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In New Podcast, Doctoral Student Discusses Student Activism

Short Talks From The Hill, a podcast from the University of Arkansas, highlights research and scholarly work across the campus. Each segment features a university researcher discussing his or her work.

DeLani Bartlette: Hello and welcome to Short Talks From the Hill, a podcast from the University of Arkansas. My name is DeLani Bartlett. On this episode, we’ll be talking to David Toliver, a doctoral student in public policy in the College of Education and Health Professions, about his recently published book, Student Activism As A Vehicle For Change On College Campuses. Welcome David.

David Tolliver

David Tolliver: Thank you!

DB: Your book is really timely right now so I’m really glad that you’re coming to talk to us about it right now. Up until recently most people I think when they thought about student activism, they would think about the campus protests of the ‘60s and ‘70s where you had students protesting the Vietnam War, or advocating for civil rights for women, people of color, gays and lesbians. But at that time, the ‘60s and ‘70s, most college students didn’t even have the most basic rights of free speech and association. Can you talk a little bit about why that was and what it meant for college activists then?

DT: Yes, there is a term, “in loco parentis,” that universities used as a policy.  Really that means, in Italian, “the right of the parent,” and it is really an institutional policy that historically universities to be able to, not so much just control, but also be able…be accountable for student’s actions and behavior.  Really this was…a British legal scholar by the name of William Blackstone, who was a legal scholar, actually wrote about this in the late 1700s and it was wildly adopted by universities. So during this time, the universities really controlled the actions of students. For all students, this became an issue when students realized that many of their rights were taken away by in loco parentis. So really in the 1960s, after many court cases that students had against their respective universities in 1960s, one case did win. This case really led to the demise of in loco parentis, and it really opened the door for all students, through activism, to really gain these rights as students on college campuses. What’s really ironic about this is that in loco parentis really came about from a different protest. There were actually African-American students who were sitting in and using that as a strategy and in response to that, in loco parentis is also a right that all students gained another protest in the 1960s which was as sit-in by students.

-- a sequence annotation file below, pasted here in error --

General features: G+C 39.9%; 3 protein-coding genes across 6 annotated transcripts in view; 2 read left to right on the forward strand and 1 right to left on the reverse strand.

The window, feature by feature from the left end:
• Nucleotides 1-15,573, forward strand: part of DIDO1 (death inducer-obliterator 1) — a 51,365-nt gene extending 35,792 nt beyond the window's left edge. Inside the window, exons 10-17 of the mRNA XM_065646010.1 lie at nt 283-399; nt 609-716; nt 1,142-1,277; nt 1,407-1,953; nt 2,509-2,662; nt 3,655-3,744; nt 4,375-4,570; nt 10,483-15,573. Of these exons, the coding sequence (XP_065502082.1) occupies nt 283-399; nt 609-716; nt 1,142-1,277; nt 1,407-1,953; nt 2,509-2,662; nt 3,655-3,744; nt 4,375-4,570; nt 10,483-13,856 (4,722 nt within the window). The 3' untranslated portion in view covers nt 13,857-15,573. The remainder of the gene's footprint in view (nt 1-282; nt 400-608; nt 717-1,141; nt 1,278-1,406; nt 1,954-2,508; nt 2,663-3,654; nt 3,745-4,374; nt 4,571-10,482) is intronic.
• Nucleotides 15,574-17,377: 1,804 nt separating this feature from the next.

DB: So in what ways have you seen that student activism has changed since then?

DT: I’ll say that…one of the, since the 1960s and 70s, I will say that many of the strategies and methods that activists use, such as sit-ins, marches, food strikes and boycotts, and gaining media coverage has stayed the same. But it has been used by a new generation of activists who have also learned to use technology as a means to organize or to be able to give their opinions online and have really a space to be able to communicate their concerns, issues or frustrations. So, I would say that the advancement of technology is definitely a huge change. It also allows students to respond and to organize quickly; to be able to use social networks in order to organize and to communicate to supporters. Also it gives many people an opportunity, not just activists, but people that may not have participated in activism… it gives them another avenue to really engage themselves in a conversation with a particular issue. So technology’s ability to really advance opportunities for activism and organization is really a huge difference that has been made since then.

DB: What are some of the different reasons, though your studies, that you found that students engage in activism?